The Great House of Ros
Johnny Cash-Ballad of Annie Palmer
e Hall, Montego Bay, Jamaica
Annie Palmer was not what you would call a sweet person, even though she owned a vast sugar plantation in Jamaica.
In the 1700s, a woman’s route to wealth and power was usually via marriage, and Annie Palmer was no exception. Born in France, Annie was a petite woman (barely 4 feet tall, it is said) who moved to the beautiful island of Jamaica to be the wife of a powerful man who owned Rose Hall and thousands of acres of sugar plantation. Little is known of her early days at Rose Hall. We do not know if she came to the island already imbued with a streak of cruelty, or if she cultivated it under the demands of her husband and her duties as the mistress of The Great House. It is said that she pined greatly for the bright lights of Paris, and found life on the island to be a hardship.
Whatever the cause, Annie was feared by the slaves who lived on and worked the plantation. She ruled with an iron fist, and defiance, or even perceived insolence, was answered with public whippings, torture in the dungeon, or even death. Annie started her day by stepping to the small balcony shown in the picture below, and issuing the orders of the day to the assembled slaves in the yard. (This is the rear of the building.) Her orders often included punishments and executions.
Perhaps out of boredom, or sheer wantonness, Annie started taking slaves to her bed. When the Mistress of the House lavished her attentions on a slave, that man’s days were numbered. When Annie tired of her lover, she would murder him and have him buried in an unmarked grave. We know little of her first husband, John Palmer, except to say that she murdered him in his bed as well. Perhaps he caught her in the act, or maybe she just tired of him too.
These were rather lawless times, and the sudden death of the master of the estate seemed not to cause any investigation. Regardless, Annie cultivated the image of being a tough and merciless mistress, at least in part to keep her from appearing to be easy prey. These were difficult times to be a woman, particularly a rich widow in a country frequented by pirates and the like. Annie found another way to remain independent and in control… Voodoo.
Many of the slaves were practitioners of the art, and in order to curry favor and live longer, they taught Annie everything they knew about magic, particularly Voodoo. This was to include human sacrifice, particularly of infants, whose bones she used in practicing the black magic. Soon Annie was known far and wide as “The White Witch of Jamaica”. Her reputation for ruthlessness and magic powers served to keep her safe from those who would normally consider her a target. Even so, Annie found time and reason to marry two more husbands, which she eventually dispatched in a similar manner, acquiring their wealth in the process. One has to assume they were foreigners, unacquainted with Annie’s reputation on the island.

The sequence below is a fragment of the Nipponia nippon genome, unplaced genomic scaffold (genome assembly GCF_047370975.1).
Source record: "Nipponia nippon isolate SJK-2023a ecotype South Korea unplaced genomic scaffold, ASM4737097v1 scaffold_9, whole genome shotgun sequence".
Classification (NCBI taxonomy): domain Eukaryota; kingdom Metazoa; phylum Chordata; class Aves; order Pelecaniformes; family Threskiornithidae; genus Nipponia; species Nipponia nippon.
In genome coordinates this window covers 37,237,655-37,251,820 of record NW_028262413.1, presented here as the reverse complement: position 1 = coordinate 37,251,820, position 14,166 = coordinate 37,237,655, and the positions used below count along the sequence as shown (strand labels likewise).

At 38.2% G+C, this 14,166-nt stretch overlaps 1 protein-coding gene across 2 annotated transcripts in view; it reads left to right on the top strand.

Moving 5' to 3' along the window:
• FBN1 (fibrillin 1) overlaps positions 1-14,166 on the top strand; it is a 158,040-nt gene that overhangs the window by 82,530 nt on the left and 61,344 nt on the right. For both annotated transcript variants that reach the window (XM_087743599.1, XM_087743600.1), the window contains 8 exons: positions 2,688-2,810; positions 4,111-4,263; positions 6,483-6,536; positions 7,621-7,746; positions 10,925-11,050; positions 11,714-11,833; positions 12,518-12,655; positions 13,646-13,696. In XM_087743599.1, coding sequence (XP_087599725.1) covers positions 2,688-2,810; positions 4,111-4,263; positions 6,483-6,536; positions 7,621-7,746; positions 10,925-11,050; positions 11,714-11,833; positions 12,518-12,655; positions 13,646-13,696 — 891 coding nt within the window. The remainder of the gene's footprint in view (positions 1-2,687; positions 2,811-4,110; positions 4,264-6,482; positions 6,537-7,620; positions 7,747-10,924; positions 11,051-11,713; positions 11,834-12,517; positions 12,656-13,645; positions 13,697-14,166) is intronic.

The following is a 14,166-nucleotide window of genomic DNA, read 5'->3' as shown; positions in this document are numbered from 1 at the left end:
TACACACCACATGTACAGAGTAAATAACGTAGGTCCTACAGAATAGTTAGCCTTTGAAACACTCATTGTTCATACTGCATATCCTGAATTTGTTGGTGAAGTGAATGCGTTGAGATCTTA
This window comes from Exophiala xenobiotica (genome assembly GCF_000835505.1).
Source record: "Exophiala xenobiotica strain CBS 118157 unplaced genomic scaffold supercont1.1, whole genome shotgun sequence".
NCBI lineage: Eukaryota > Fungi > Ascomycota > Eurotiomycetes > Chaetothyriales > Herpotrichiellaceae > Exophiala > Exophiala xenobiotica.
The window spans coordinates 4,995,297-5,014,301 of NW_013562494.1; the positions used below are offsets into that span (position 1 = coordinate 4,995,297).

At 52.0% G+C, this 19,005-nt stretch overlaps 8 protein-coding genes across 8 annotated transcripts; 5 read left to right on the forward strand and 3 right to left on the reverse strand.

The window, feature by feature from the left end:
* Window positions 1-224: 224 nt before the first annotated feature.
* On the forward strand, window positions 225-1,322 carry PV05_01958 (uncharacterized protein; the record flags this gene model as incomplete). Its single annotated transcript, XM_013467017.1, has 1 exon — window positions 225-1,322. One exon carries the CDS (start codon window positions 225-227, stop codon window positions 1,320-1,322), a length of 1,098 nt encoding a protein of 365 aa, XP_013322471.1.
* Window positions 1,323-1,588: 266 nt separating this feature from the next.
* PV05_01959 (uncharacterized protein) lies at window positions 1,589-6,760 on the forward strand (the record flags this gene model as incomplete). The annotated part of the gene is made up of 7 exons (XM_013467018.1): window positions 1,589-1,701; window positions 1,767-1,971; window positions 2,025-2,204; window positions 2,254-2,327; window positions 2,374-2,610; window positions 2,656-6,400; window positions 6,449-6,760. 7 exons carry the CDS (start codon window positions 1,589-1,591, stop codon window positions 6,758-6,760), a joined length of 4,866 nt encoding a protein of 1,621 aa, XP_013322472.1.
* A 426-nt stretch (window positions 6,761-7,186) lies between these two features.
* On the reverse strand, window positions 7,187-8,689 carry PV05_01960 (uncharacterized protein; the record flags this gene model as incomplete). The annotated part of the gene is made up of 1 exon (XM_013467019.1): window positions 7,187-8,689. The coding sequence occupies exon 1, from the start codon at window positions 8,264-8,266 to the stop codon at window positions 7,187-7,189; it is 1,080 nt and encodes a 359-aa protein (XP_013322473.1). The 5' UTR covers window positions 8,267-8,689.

Annie’s Overseer was a slave known to be quite a powerful Voodoo practitioner, a fact he managed to conceal from Annie, at risk to his own life. The Overseer had a daughter who was engaged to marry another handsome young slave on the plantation. Unfortunately, Annie’s lustful eye fell upon the young man, and he was soon called upon to pleasure the mistress of the house. The Overseer knew what to expect, and began to make preparations to protect the young man from Annie’s “disposable lover” policy.
However, Annie did not follow her usual pattern, and she killed the young man that same night, instead of playing with him for a week or so. Perhaps he objected to her attentions and declared his love for another. Whatever the reason, the young man was dead, the Overseer’s daughter grief-stricken, and the Overseer was filled with helpless rage. Annie must die, at all costs.
A special grave was prepared in the woods, within sight of the Great House, using Voodoo ritual and markings. The Overseer then entered the house, confronting the White Witch, and engaged her in magical and physical battle. He succeeded in killing her, sacrificing his own life in the process. Slaves who were privy to the Overseer’s plan entombed the body of the White Witch in the specially prepared grave… a grave designed to keep her from rising and walking the plantation again. But they failed to complete the ritual properly, and the White Witch is said to roam the Great House to this day. (See the photo in My Visit).